According to our challenge rules, the top ranking participants are required to publicly release their code to be eligible for prize. We congratulate again the team DeepWisdom for winning the final AutoDL challenge in NeurIPS 2019. Their code is open-sourced on their GitHub repo


All the winners and their code from past AutoDL challenges are given below:

AutoDL (NeurIPS 2019) winners:

AutoWSL (ACML 2019) winners:

AutoSpeech (ACML 2019) winners:

AutoNLP (WAIC 2019) winners:

AutoCV2 (ECML PKDD 2019) winners:

AutoCV (IJCNN 2019) winners [slides]:


Providing an ever-lasting AutoDL benchmark consists one important objective of ours. We release an enriching repository of datasets both for the usage in the AutoDL challenges and to enable research meta-learning.

In the following, we provide a list of public datasets used in the final AutoDL challenge. You will have access to the data (training set and test set) AND the true labels for these datasets. Notice that the video datasets do not include a sound track.

These data were re-formatted from original public datasets. If you use them, please make sure to acknowledge the original data donnors (see "Source" in the data table) and check the terms of use.

Note that you can use the AutoDL starting kit to download all public datasets at once:


Format Your Own Datasets

We provide a toolkit to format your own datasets to the same format of AutoDL challenges. A tutorial is set up to easily generate an AutoDL dataset with your own data. Then you can easily apply the winning solutions (or any approach you wish to deploy) on the newly generated dataset and solve your own industrial or research problems.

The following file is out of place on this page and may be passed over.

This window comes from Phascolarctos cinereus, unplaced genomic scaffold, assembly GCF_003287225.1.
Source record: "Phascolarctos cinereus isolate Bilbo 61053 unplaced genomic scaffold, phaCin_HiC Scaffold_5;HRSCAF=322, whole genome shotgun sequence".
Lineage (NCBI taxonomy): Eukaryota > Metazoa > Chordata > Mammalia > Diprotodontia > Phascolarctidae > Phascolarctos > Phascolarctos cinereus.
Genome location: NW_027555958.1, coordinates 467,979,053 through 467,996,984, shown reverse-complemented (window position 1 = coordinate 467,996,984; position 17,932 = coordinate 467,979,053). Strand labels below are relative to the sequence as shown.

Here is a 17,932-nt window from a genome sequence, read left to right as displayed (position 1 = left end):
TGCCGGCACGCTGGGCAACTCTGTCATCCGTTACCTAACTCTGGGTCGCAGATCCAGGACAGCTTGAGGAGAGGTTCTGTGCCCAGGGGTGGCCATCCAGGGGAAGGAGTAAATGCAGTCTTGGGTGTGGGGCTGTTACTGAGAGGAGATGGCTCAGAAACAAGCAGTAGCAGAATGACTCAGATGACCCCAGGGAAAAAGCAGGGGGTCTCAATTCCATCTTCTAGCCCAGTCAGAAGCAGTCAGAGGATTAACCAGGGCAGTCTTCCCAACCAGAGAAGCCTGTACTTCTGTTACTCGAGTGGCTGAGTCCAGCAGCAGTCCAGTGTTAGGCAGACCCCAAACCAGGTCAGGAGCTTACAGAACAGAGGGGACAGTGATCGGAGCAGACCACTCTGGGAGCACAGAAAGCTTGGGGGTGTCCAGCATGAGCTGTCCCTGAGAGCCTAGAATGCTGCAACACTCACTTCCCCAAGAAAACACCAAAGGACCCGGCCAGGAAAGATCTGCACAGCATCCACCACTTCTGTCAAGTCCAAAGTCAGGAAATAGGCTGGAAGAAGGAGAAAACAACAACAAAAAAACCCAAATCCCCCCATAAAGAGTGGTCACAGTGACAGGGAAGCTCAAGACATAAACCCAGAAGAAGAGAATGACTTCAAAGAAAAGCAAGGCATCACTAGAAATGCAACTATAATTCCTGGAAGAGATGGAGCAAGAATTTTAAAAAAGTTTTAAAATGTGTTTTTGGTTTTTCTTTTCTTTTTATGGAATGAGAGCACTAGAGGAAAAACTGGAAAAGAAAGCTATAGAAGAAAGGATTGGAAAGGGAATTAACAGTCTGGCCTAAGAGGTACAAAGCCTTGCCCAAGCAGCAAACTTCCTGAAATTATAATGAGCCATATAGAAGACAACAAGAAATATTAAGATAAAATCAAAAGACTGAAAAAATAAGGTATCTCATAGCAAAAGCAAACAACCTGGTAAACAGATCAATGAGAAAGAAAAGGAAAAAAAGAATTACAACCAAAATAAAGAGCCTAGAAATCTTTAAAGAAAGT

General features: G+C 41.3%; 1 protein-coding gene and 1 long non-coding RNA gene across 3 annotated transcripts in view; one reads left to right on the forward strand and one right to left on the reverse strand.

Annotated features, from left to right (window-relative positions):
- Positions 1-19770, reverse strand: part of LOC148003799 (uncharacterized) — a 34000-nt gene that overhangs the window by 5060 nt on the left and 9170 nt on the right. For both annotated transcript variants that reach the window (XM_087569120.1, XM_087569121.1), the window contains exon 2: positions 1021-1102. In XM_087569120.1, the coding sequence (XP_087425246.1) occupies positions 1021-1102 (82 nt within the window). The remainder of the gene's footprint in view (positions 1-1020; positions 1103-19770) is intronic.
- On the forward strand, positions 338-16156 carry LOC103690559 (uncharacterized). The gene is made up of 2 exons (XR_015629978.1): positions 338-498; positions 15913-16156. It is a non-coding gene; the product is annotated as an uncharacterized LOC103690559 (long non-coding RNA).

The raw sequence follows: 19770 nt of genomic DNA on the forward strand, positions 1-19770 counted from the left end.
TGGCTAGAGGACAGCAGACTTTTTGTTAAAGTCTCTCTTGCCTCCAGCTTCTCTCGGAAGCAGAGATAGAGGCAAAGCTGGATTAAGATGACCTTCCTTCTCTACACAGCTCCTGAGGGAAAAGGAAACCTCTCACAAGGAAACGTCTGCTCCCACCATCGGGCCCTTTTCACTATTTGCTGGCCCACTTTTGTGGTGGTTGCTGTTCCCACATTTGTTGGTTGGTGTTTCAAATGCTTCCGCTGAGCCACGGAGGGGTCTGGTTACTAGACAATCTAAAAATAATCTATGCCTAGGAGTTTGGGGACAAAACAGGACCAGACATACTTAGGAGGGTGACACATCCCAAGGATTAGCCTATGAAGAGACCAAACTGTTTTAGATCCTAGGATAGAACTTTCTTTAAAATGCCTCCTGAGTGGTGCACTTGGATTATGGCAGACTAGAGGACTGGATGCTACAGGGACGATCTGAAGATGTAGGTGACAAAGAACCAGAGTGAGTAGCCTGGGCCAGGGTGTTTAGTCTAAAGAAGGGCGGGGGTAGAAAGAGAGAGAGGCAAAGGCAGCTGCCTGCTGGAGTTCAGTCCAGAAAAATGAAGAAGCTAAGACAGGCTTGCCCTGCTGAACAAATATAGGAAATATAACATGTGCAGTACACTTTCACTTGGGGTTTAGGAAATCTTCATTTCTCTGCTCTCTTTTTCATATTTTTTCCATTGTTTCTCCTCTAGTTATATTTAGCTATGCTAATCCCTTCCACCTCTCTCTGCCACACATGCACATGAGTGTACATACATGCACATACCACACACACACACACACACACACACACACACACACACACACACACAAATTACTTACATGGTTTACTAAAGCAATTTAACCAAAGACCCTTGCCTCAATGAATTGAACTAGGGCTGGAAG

AutoDL Self-service

We provide an "AutoDL Self-service" that allows you to run the winning solution (DeepWisdom) on your own data by simply clicking on the "Submit" button and uploading your dataset.

Note that the uploaded dataset should be in AutoDL format. And you can use this toolkit to easily convert your own data.

Cite Us

The paper on the design and analysis of the challenges can be found on HAL.

If you wish to use our challenges as benchmark or to use the datasets, please cite our paper at:


title = {Winning solutions and post-challenge analyses of the {ChaLearn} {AutoDL} challenge 2019},

journal = {IEEE Transactions on Pattern Analysis and Machine Intelligence},

author = {Liu, Zhengying and Pavao, Adrien and Xu, Zhen and Escalera, Sergio and Ferreira, Fabio and Guyon, Isabelle and Hong, Sirui and Hutter, Frank and Ji, Rongrong and Junior, Julio C. S. Jacques and Li, Ge and Lindauer, Marius and Luo, Zhipeng and Madadi, Meysam and Nierhoff, Thomas and Niu, Kangning and Pan, Chunguang and Stoll, Danny and Treguer, Sebastien and Wang, Jin and Wang, Peng and Wu, Chenglin and Xiong, Youcheng and Zela, Arbër and Zhang, Yang},

year = {2020},

pages = {17},


Sign Up

We are constantly organizing new challenges and events, in AutoML, AutoDL, meta-learning, neural architecture search and even more! If you wish to stay tuned, sign up using the following form!! We send one message every one or two months.

About AutoDL

Machine Learning and in particular Deep Learning has achieved considerable successes in recent years and an ever-growing number of disciplines rely on it. However, this success crucially relies on human intervention in many steps (data pre-processing, feature engineering, model selection, hyper-parameter optimization, etc.). As the complexity of these tasks is often beyond non-experts, the rapid growth of machine learning applications has created a demand for off-the-shelf or reusable methods, which can be used easily and without expert knowledge. The objective of AutoML (Automated Machine Learning) challenges is to provide "universal learning machines" (deep learning or others), which can learn and make predictions without human intervention (blind testing).